Cardiovascular and Lymphatic Systems Answers

BASIC STRUCTURE
The cardiovascular and lymphatic systems conform to the same basic structural plan consisting of three layers {or tunicae pl. (L)- coverings or coats}:

This basic plan varies according to:

1. Tunica intima {(L)-"innermost"}consists of:

2. Tunica media {(L)-"middle"} consists of:

3. Tunica adventitia {(L)- "outermost"} consists of:

THE CARDIOVASCULAR SYSTEM

How does this basic structure vary through the vascular tree?

THE HEART

The heart has the same layers as the rest of the cardiovascular system. Think of it as a large blood vessel! These layers are called the endocardium, myocardium and epicardium. Which tunicae do these terms refer to?

Endocardium

Myocardium
1. Endocardium & Myocardium
2. Electron micrograph of Myocardium

Epicardium

Myocardial ischaemia or ischaemic heart disease

Myocardial ischaemia results from an imbalance between the supply of oxygen and other nutrients and their demand. Reduced supply may be caused by:

Demand for oxygen can increase in certain conditions due to increased cardiac output (eg. thyrotoxicosis) or myocardial hypertrophy.

Ischaemic heart disease is associated with several clinical syndromes:

In the UK, ischaemic heart disease is the largest single cause of death. Ischaemic heart disease is almost always caused by atherosclerosis of the coronery arteries usually with superimposed thrombosis (see the section Arteriosclerosis and Atherosclerosis below).

SELF STUDY:Following myocardial infarct, necrotic cardiac muscle is replaced by fibrous scar tissue. Between 24-72 hours after an infarct, an acute inflammatory response is stimulated with infiltration of neutrophils to the site. Organisation of the site occurs with granulation tissue comprised of relatively cellular and vascularised loose connective tissue replacing the myocardial tissue. A dense collagenous scar is formed over a period of weeks to months. Compensatory hypertrophy of surviving cardiac muscle may occur.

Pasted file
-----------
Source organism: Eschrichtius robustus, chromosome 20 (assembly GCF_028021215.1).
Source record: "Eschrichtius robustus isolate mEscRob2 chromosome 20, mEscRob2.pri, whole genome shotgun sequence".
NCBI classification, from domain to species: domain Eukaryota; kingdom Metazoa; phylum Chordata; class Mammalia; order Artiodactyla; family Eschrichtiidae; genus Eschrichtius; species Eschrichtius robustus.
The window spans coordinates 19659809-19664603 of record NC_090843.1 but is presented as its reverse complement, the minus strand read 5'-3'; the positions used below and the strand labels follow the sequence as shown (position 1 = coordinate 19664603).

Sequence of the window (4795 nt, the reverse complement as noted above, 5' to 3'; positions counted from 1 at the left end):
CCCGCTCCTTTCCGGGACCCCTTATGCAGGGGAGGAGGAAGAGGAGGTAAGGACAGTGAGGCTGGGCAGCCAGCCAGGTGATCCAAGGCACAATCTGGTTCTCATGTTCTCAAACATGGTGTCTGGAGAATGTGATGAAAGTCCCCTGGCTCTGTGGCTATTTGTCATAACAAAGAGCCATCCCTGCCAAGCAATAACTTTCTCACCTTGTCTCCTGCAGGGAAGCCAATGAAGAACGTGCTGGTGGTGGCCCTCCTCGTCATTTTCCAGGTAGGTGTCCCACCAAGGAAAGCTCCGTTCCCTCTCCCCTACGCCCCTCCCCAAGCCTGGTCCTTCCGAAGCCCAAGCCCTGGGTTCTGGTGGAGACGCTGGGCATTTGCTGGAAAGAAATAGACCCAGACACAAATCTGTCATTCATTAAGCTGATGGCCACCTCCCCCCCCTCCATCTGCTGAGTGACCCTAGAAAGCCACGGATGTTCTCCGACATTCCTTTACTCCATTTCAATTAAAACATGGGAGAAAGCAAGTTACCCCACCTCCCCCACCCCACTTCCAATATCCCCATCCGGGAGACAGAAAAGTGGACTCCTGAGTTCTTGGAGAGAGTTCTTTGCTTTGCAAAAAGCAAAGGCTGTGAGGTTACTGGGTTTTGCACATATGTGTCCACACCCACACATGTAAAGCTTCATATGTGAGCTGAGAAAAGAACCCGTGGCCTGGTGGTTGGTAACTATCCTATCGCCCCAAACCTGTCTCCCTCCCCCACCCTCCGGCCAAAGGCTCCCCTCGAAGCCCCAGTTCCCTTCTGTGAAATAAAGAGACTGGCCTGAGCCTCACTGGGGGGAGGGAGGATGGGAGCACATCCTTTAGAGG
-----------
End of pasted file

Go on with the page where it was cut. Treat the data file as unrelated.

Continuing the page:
3. Repair of Myocardial infarct

THE ARTERIAL SYSTEM

Elastic arteries Structure:
Tunica intima- same as basic plan
Tunica media- main site of differences to other vessels

Tunica adventitia- loose connective tissue carries the vasa vasorum typical of large vessels

4. Aorta H & E
5.High magnification of tunica media
6. Aorta
7. Aorta - Orcien Stain

Muscular arteries

Structure:
Tunica intima- connective tissue layer is reduced compared to elastic arteries.
Tunica media- contains 10-40 layers of circularly arranged smooth muscle with some elastic fibres.
Tunica adventitia- is normally thick with prominent vasa vasorum.

Remember, there is a gradual transition between elastic and muscular arteries.

Where two or more arteries supply the same region, they or their branches will join to form anastomoses (Gr. opening or outlet- a connection between two vessels) and thereby provide a collateral circulation (ie. an alterative route) which may be important clinically when there is slow blockage of one artery. End arteries are distributing arteries in organs where there is no anastomosing circulation. The central artery of the retina is one such end artery.

AB 8. Coronary artery
Low and high magnification

Arteriosclerosis and Atherosclerosis

Arteriosclerosis (Gr. sklerosis- hardness; 'hardening of the arteries'):

Atherosclerosis (Gr. athere -gruel- denoting fatty degeneration)

Atheroma predisposes to:

9. Coronary artery, Orcein stain
10. Coronary artery, Orcein stain

MICROCIRCULATION